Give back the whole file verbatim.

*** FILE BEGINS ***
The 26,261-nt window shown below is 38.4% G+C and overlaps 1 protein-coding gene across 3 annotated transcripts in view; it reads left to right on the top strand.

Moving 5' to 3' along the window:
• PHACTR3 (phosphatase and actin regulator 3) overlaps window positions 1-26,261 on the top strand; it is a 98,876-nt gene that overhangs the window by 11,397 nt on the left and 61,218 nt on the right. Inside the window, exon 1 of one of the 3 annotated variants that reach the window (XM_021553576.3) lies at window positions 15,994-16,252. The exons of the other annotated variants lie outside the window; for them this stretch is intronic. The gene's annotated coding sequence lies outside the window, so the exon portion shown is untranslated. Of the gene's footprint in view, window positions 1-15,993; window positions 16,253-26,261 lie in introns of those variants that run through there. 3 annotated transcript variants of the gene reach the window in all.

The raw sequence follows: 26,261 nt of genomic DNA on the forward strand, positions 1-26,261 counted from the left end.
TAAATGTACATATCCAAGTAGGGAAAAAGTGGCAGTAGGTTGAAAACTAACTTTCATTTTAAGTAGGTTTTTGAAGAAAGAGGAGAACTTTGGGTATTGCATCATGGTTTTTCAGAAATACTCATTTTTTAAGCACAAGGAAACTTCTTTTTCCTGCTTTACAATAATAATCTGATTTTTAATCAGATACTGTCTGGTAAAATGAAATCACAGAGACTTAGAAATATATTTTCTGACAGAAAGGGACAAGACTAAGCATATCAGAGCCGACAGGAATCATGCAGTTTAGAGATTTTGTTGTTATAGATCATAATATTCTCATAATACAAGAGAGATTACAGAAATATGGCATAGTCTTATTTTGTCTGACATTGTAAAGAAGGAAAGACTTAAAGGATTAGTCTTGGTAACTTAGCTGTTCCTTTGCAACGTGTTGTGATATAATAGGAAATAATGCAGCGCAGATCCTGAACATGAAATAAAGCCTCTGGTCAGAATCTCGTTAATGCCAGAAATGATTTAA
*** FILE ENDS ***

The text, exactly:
The 26,261-nt window shown below is 38.4% G+C and overlaps 1 protein-coding gene across 3 annotated transcripts in view; it reads left to right on the top strand.

Moving 5' to 3' along the window:
• PHACTR3 (phosphatase and actin regulator 3) overlaps window positions 1-26,261 on the top strand; it is a 98,876-nt gene that overhangs the window by 11,397 nt on the left and 61,218 nt on the right. Inside the window, exon 1 of one of the 3 annotated variants that reach the window (XM_021553576.3) lies at window positions 15,994-16,252. The exons of the other annotated variants lie outside the window; for them this stretch is intronic. The gene's annotated coding sequence lies outside the window, so the exon portion shown is untranslated. Of the gene's footprint in view, window positions 1-15,993; window positions 16,253-26,261 lie in introns of those variants that run through there. 3 annotated transcript variants of the gene reach the window in all.

The raw sequence follows: 26,261 nt of genomic DNA on the forward strand, positions 1-26,261 counted from the left end.
TAAATGTACATATCCAAGTAGGGAAAAAGTGGCAGTAGGTTGAAAACTAACTTTCATTTTAAGTAGGTTTTTGAAGAAAGAGGAGAACTTTGGGTATTGCATCATGGTTTTTCAGAAATACTCATTTTTTAAGCACAAGGAAACTTCTTTTTCCTGCTTTACAATAATAATCTGATTTTTAATCAGATACTGTCTGGTAAAATGAAATCACAGAGACTTAGAAATATATTTTCTGACAGAAAGGGACAAGACTAAGCATATCAGAGCCGACAGGAATCATGCAGTTTAGAGATTTTGTTGTTATAGATCATAATATTCTCATAATACAAGAGAGATTACAGAAATATGGCATAGTCTTATTTTGTCTGACATTGTAAAGAAGGAAAGACTTAAAGGATTAGTCTTGGTAACTTAGCTGTTCCTTTGCAACGTGTTGTGATATAATAGGAAATAATGCAGCGCAGATCCTGAACATGAAATAAAGCCTCTGGTCAGAATCTCGTTAATGCCAGAAATGATTTAA